605 Together Now that the modification is complete, it's a good time to check the 605 hose connections. The 605's have two different types of line fittings, o-ring or flare fittings. The flare fitting has a "flared seat" for the hose while the o-ring is a bit deeper and a flat seat for the o- ring. Also there are a few 605's with a metric thread. The type of fittings you have is important since it will determine which pump you use, a pump with a flare fitting, or an o-ring fitting, Unless of course you have the lines custom made.
A mounting bracket will need to be used. I will add pictures of the pieces. The main bracket welds to the top of the frame rail and against the side of the 605 using the original bolt holes in the 605. Then two gussets need to be welded to the new bracket and the top of the frame rail.
There are aftermarket bolt on brackets available from several suppliers, but they have been known to flex and in some cases crack causing the box to move. Below is a picture of the bracket I made and used on mine.
605 Steering Conversion in place. (This picture isn't of mine but rather a friends.)
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I just completed my 605 conversion but I haven't put the column back in the car. I used a similar set of instructions and I would suggest cutting the pillar block a little longer. I ended up with about a 1/4 gap between the 2 pieces. I suggest cutting it at least 4 5/8 to narrow the gap.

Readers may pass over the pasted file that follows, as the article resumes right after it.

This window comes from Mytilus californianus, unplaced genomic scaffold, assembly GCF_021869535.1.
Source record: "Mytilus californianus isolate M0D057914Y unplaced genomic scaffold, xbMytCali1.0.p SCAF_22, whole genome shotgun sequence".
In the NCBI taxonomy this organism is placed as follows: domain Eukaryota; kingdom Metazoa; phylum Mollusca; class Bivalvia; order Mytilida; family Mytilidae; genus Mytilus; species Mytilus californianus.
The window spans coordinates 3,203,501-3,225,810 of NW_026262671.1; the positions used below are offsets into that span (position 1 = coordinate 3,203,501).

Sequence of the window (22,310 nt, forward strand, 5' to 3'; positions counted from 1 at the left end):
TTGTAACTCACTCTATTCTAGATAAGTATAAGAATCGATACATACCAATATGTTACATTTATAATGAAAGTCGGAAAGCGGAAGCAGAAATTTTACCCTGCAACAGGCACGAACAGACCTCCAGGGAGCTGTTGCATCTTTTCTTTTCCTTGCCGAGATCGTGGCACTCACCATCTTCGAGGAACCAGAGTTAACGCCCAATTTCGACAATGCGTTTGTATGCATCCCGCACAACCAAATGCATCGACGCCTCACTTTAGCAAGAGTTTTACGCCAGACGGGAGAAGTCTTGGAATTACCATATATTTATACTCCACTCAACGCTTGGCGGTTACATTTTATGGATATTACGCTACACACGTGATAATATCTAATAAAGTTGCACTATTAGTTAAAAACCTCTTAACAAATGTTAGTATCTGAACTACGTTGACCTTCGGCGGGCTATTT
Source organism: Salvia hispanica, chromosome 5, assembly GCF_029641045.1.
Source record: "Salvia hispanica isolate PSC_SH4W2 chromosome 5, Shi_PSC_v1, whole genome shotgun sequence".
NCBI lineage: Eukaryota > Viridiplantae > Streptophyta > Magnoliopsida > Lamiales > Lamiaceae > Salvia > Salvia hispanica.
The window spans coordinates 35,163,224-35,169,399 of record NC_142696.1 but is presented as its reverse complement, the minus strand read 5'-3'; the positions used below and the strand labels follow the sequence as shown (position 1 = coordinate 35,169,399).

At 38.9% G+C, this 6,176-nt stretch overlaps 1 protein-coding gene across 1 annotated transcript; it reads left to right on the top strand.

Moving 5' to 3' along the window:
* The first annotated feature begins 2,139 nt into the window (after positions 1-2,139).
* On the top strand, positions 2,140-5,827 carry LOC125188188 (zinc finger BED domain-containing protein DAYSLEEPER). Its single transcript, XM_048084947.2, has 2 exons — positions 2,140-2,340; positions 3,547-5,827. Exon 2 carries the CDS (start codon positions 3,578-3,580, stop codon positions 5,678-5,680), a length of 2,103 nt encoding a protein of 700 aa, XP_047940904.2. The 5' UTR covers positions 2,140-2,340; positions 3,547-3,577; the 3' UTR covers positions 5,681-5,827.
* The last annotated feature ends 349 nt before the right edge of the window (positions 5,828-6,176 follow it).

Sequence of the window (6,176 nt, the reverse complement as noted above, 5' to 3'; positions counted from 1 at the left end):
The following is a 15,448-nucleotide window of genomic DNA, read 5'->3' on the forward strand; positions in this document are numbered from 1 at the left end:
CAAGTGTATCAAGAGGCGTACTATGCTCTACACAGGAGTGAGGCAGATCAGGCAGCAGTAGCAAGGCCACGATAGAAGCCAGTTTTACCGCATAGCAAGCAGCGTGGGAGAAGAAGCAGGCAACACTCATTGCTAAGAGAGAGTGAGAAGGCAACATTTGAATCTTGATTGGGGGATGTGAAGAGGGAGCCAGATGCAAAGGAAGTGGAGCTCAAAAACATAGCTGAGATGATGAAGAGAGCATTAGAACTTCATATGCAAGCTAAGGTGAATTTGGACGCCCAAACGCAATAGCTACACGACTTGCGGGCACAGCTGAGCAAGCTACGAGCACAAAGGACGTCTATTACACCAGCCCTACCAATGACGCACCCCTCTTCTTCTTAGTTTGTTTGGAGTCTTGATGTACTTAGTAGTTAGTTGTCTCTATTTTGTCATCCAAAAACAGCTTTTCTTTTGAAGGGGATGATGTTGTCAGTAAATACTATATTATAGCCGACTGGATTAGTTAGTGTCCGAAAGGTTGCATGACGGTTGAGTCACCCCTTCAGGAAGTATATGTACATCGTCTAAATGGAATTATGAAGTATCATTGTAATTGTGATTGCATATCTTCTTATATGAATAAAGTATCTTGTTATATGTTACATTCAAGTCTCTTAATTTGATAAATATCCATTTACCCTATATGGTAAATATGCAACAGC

Also, I received a tip to weld a triangular brace or gusset from the new mounting plate to the frame. This is shown in the last photo above but it is not mentioned in the instructions. This should take some of the stress off of the lower piece.
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You can also run the plate from the bottom,"the old 55 portion of the gear housing" up to the top portion of the new 605 box. In other words you make the plate cover both sets of bolt holes, this will give you the stiffness you need without having to weld to the frame. I used a 1/4" plate, this will work fine with small block chevy engines as you have plenty of clearance. It is pretty tight when installing a big block chevy engine. I have seen a 454 in a 55 chevy with the 605 conversion and even with the headers designed for this set up it was close. That is the only way I would do the weld brace on the frame. There is plenty enough clearance on a SBC to use the 1/4" plate and connect both the top and bottom portion of the 605 and keep you from welding on the frame. I know there is an offset but this can be a pre-bent plate on a metal brake or fabricated welded plate to obtain the offset.
If you are not going to go with the original steering column I hear that the 1965 and 1966 Impala steering column makes for an easy installation to the 605 steering gear in a tri-five car. The new aftermarket columns are getting expensive and you can still find these units around, some even have tilt and telescoping features. I picked up a clean 66 impala steering column with the tilt and telescoping out a junked impala from an individual owner...cheap.